The Impact of the Liberalization of Petroleum Product Prices on the Economy of Cameroon

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NGUETSE, Pierre Joubert
NEGUEM, Éric Ledoux
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African Economic Research consortium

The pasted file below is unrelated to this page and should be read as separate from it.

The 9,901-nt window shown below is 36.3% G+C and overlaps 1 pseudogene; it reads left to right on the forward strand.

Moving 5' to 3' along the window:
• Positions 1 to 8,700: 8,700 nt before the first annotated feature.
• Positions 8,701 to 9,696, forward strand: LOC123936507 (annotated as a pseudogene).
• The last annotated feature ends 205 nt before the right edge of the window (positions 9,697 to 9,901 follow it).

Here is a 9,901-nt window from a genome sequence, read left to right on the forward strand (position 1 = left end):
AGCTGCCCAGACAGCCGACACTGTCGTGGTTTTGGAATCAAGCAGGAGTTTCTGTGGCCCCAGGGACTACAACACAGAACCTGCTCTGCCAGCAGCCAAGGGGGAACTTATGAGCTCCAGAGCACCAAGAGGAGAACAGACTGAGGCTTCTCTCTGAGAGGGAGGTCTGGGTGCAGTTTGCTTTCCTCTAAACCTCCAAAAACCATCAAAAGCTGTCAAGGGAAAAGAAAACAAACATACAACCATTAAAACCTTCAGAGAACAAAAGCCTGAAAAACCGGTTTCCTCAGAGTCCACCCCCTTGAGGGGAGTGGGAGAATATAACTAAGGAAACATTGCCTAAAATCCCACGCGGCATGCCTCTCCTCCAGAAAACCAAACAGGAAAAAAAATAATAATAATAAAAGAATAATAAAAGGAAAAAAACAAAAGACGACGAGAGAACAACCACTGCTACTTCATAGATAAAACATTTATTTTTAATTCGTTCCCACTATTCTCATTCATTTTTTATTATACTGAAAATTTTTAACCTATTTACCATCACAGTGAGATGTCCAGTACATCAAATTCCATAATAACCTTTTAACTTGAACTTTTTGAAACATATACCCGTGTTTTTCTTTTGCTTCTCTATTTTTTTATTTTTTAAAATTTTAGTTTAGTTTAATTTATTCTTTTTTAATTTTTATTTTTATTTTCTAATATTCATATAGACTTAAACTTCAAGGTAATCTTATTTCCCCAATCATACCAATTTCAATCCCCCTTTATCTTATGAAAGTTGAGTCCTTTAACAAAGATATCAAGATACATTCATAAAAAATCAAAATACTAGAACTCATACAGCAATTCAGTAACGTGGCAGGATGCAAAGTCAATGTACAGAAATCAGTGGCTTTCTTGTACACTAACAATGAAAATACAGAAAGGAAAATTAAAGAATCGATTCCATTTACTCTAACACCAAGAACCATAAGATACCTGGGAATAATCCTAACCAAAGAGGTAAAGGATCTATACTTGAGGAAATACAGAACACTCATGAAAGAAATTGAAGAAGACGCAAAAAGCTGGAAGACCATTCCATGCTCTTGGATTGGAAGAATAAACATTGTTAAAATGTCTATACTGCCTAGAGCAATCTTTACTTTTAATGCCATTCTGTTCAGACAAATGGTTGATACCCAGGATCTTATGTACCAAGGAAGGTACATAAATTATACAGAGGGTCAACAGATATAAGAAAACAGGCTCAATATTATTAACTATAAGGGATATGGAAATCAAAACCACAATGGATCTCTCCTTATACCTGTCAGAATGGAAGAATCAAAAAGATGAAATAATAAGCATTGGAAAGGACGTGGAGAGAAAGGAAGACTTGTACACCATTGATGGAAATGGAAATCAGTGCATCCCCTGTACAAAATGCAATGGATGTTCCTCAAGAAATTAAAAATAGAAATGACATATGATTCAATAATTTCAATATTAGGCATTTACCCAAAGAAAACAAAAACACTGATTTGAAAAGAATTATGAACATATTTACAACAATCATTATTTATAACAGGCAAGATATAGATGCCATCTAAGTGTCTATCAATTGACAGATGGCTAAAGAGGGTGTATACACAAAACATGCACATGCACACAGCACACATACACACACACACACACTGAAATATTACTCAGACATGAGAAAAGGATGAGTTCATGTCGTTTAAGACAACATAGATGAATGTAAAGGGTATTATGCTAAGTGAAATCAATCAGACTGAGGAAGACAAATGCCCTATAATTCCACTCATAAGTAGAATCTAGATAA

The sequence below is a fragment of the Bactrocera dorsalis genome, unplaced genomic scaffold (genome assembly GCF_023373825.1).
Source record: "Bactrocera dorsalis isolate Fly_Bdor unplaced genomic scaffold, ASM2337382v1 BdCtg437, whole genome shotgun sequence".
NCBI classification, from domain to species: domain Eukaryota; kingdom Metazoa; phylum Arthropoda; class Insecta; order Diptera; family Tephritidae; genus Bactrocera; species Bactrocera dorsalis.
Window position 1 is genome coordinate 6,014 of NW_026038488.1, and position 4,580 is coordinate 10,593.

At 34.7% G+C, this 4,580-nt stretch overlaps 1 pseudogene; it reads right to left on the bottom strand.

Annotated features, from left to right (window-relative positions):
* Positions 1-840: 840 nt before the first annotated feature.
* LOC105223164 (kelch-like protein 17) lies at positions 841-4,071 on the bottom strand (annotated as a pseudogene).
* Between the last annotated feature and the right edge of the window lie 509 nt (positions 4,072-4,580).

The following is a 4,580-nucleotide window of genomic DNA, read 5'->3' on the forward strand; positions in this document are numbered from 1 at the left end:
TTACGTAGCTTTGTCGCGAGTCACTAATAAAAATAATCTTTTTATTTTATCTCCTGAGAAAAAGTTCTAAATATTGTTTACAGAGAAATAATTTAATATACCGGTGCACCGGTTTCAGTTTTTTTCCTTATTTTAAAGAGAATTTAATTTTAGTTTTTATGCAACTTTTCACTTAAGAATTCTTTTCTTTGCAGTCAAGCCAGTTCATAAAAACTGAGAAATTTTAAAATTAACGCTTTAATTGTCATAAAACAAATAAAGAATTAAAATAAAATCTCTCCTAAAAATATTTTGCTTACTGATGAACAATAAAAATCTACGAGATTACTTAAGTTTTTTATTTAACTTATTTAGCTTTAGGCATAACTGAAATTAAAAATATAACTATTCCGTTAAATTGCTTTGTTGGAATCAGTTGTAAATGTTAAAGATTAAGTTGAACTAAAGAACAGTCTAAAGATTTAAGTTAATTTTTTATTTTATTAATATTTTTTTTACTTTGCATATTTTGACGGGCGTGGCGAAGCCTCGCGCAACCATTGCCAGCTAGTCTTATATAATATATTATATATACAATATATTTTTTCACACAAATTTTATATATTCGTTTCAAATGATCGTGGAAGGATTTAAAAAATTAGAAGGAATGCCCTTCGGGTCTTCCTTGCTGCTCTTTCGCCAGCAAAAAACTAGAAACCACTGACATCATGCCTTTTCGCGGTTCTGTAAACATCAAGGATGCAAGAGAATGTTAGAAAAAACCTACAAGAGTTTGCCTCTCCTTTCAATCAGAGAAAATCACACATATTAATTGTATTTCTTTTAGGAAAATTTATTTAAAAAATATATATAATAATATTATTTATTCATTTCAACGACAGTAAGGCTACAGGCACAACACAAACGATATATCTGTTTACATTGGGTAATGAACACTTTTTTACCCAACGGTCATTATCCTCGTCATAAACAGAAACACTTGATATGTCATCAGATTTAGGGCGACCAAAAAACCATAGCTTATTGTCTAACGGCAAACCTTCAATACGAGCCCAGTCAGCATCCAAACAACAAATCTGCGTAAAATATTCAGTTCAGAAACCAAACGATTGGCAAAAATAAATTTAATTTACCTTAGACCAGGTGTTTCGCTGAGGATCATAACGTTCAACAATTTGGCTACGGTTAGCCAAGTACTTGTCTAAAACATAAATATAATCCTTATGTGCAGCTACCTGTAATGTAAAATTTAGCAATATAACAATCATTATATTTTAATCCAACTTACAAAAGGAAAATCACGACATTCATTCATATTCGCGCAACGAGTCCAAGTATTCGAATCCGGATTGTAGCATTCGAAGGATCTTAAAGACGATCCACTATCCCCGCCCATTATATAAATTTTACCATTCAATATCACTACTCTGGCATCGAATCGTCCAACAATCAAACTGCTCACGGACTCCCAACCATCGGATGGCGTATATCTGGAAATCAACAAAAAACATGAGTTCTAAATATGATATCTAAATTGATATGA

This paper addresses the issue of the impact of liberalization of petroleum product prices on Cameroon’s economy, particularly on its macroeconomic aggregates, public finances and people’s living standards. It uses a methodology based on a Computable General Equilibrium model constructed from the Social Accounting Matrix of 43 activity sectors and 43 products. The results of the study show that the oil refining industry is the main channel through which fluctuations in crude oil prices on the international market affect the economy of Cameroon. If the price of oil per barrel is high, it is preferable, both on the economic level (growth, employment and public revenues) and the social level to maintain a low level of subsidies below 15% and, as a matter of priority, to re-allocate the economies made on these subsidies to social transfer-payment schemes and to measures aimed at sustaining the middle class’s purchasing power. But if there is a sharp fall in crude oil prices (below US$ 50 per barrel), a liberalization of the retail petroleum product prices could have positive effects on economic growth, on labour supply and on poverty reduction. The paper recommends the following: (i) a reduction in the country’s dependence on imports of crude oil by restructuring the national refining company; (ii) restructuring of the petroleum product price subsidy policy by adopting an inclusive approach; (iii) a setting up of a special fund for re-allocating the economies made on subsidies to financing targeted social programmes; (iv) diversification of exports and; (v) a setting up of a strategic structure to monitor the trends in and the forecasts of the prices of Cameroon’s main exports on the international market